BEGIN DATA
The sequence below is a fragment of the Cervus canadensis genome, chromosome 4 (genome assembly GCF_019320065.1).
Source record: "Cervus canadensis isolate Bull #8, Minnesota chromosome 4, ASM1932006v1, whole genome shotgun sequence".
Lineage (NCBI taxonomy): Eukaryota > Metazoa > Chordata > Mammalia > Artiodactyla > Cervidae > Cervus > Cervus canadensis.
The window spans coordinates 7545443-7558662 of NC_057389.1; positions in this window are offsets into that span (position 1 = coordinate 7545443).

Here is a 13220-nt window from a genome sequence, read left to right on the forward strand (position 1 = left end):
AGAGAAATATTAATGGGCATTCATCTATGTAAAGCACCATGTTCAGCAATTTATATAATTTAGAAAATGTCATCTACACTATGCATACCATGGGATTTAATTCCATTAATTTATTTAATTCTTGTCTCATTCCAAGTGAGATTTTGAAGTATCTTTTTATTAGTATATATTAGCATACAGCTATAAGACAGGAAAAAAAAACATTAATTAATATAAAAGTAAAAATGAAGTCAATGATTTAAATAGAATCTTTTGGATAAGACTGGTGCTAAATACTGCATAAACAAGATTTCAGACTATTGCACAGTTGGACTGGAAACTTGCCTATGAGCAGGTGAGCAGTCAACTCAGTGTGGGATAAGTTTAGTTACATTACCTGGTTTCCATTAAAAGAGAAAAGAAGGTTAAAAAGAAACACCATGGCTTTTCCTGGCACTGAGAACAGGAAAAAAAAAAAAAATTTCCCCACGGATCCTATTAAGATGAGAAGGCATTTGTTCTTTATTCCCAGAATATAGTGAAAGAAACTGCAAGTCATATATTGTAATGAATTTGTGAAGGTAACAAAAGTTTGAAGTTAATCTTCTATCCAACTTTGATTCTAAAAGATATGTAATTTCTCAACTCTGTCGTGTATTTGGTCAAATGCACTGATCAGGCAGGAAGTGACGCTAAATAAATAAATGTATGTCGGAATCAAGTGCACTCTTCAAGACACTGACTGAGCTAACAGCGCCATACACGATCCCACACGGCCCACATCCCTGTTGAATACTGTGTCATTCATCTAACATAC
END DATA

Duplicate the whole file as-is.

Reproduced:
The sequence below is a fragment of the Cervus canadensis genome, chromosome 4 (genome assembly GCF_019320065.1).
Source record: "Cervus canadensis isolate Bull #8, Minnesota chromosome 4, ASM1932006v1, whole genome shotgun sequence".
Lineage (NCBI taxonomy): Eukaryota > Metazoa > Chordata > Mammalia > Artiodactyla > Cervidae > Cervus > Cervus canadensis.
The window spans coordinates 7545443-7558662 of NC_057389.1; positions in this window are offsets into that span (position 1 = coordinate 7545443).

Here is a 13220-nt window from a genome sequence, read left to right on the forward strand (position 1 = left end):
AGAGAAATATTAATGGGCATTCATCTATGTAAAGCACCATGTTCAGCAATTTATATAATTTAGAAAATGTCATCTACACTATGCATACCATGGGATTTAATTCCATTAATTTATTTAATTCTTGTCTCATTCCAAGTGAGATTTTGAAGTATCTTTTTATTAGTATATATTAGCATACAGCTATAAGACAGGAAAAAAAAACATTAATTAATATAAAAGTAAAAATGAAGTCAATGATTTAAATAGAATCTTTTGGATAAGACTGGTGCTAAATACTGCATAAACAAGATTTCAGACTATTGCACAGTTGGACTGGAAACTTGCCTATGAGCAGGTGAGCAGTCAACTCAGTGTGGGATAAGTTTAGTTACATTACCTGGTTTCCATTAAAAGAGAAAAGAAGGTTAAAAAGAAACACCATGGCTTTTCCTGGCACTGAGAACAGGAAAAAAAAAAAAAATTTCCCCACGGATCCTATTAAGATGAGAAGGCATTTGTTCTTTATTCCCAGAATATAGTGAAAGAAACTGCAAGTCATATATTGTAATGAATTTGTGAAGGTAACAAAAGTTTGAAGTTAATCTTCTATCCAACTTTGATTCTAAAAGATATGTAATTTCTCAACTCTGTCGTGTATTTGGTCAAATGCACTGATCAGGCAGGAAGTGACGCTAAATAAATAAATGTATGTCGGAATCAAGTGCACTCTTCAAGACACTGACTGAGCTAACAGCGCCATACACGATCCCACACGGCCCACATCCCTGTTGAATACTGTGTCATTCATCTAACATAC